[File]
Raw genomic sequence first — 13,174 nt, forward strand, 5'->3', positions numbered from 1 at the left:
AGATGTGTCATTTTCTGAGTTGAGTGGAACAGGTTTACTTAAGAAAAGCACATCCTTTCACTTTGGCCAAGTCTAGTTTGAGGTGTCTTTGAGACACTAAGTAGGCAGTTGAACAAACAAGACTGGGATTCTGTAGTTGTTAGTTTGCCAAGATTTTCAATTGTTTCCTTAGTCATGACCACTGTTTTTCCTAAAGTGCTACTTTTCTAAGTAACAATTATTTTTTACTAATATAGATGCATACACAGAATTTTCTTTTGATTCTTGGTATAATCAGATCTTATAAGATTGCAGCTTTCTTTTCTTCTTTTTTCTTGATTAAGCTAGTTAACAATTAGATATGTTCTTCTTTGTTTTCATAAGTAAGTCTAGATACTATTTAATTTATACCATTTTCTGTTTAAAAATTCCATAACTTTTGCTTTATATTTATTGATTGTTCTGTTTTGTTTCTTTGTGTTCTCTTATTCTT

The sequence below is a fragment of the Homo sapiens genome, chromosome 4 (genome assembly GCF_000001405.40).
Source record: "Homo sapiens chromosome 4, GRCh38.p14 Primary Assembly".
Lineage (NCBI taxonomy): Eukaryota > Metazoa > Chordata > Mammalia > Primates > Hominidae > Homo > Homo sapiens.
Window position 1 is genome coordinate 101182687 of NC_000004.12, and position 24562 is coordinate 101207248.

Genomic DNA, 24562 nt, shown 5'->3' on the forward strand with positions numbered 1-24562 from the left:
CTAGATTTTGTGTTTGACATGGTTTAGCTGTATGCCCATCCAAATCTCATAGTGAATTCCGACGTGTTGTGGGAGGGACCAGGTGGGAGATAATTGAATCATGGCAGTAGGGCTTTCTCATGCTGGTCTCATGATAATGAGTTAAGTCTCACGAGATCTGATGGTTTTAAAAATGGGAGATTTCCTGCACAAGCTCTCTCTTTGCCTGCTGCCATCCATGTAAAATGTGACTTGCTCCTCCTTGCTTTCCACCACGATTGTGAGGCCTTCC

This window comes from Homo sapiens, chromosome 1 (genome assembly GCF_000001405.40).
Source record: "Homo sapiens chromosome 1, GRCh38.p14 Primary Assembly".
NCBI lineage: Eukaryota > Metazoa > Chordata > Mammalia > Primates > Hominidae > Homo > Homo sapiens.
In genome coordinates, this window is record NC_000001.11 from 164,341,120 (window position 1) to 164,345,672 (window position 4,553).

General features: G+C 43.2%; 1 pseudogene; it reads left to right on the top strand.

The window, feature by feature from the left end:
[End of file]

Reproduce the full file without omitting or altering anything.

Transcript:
Raw genomic sequence first — 13,174 nt, forward strand, 5'->3', positions numbered from 1 at the left:
AGATGTGTCATTTTCTGAGTTGAGTGGAACAGGTTTACTTAAGAAAAGCACATCCTTTCACTTTGGCCAAGTCTAGTTTGAGGTGTCTTTGAGACACTAAGTAGGCAGTTGAACAAACAAGACTGGGATTCTGTAGTTGTTAGTTTGCCAAGATTTTCAATTGTTTCCTTAGTCATGACCACTGTTTTTCCTAAAGTGCTACTTTTCTAAGTAACAATTATTTTTTACTAATATAGATGCATACACAGAATTTTCTTTTGATTCTTGGTATAATCAGATCTTATAAGATTGCAGCTTTCTTTTCTTCTTTTTTCTTGATTAAGCTAGTTAACAATTAGATATGTTCTTCTTTGTTTTCATAAGTAAGTCTAGATACTATTTAATTTATACCATTTTCTGTTTAAAAATTCCATAACTTTTGCTTTATATTTATTGATTGTTCTGTTTTGTTTCTTTGTGTTCTCTTATTCTT

The sequence below is a fragment of the Homo sapiens genome, chromosome 4 (genome assembly GCF_000001405.40).
Source record: "Homo sapiens chromosome 4, GRCh38.p14 Primary Assembly".
Lineage (NCBI taxonomy): Eukaryota > Metazoa > Chordata > Mammalia > Primates > Hominidae > Homo > Homo sapiens.
Window position 1 is genome coordinate 101182687 of NC_000004.12, and position 24562 is coordinate 101207248.

Genomic DNA, 24562 nt, shown 5'->3' on the forward strand with positions numbered 1-24562 from the left:
CTAGATTTTGTGTTTGACATGGTTTAGCTGTATGCCCATCCAAATCTCATAGTGAATTCCGACGTGTTGTGGGAGGGACCAGGTGGGAGATAATTGAATCATGGCAGTAGGGCTTTCTCATGCTGGTCTCATGATAATGAGTTAAGTCTCACGAGATCTGATGGTTTTAAAAATGGGAGATTTCCTGCACAAGCTCTCTCTTTGCCTGCTGCCATCCATGTAAAATGTGACTTGCTCCTCCTTGCTTTCCACCACGATTGTGAGGCCTTCC

This window comes from Homo sapiens, chromosome 1 (genome assembly GCF_000001405.40).
Source record: "Homo sapiens chromosome 1, GRCh38.p14 Primary Assembly".
NCBI lineage: Eukaryota > Metazoa > Chordata > Mammalia > Primates > Hominidae > Homo > Homo sapiens.
In genome coordinates, this window is record NC_000001.11 from 164,341,120 (window position 1) to 164,345,672 (window position 4,553).

General features: G+C 43.2%; 1 pseudogene; it reads left to right on the top strand.

The window, feature by feature from the left end: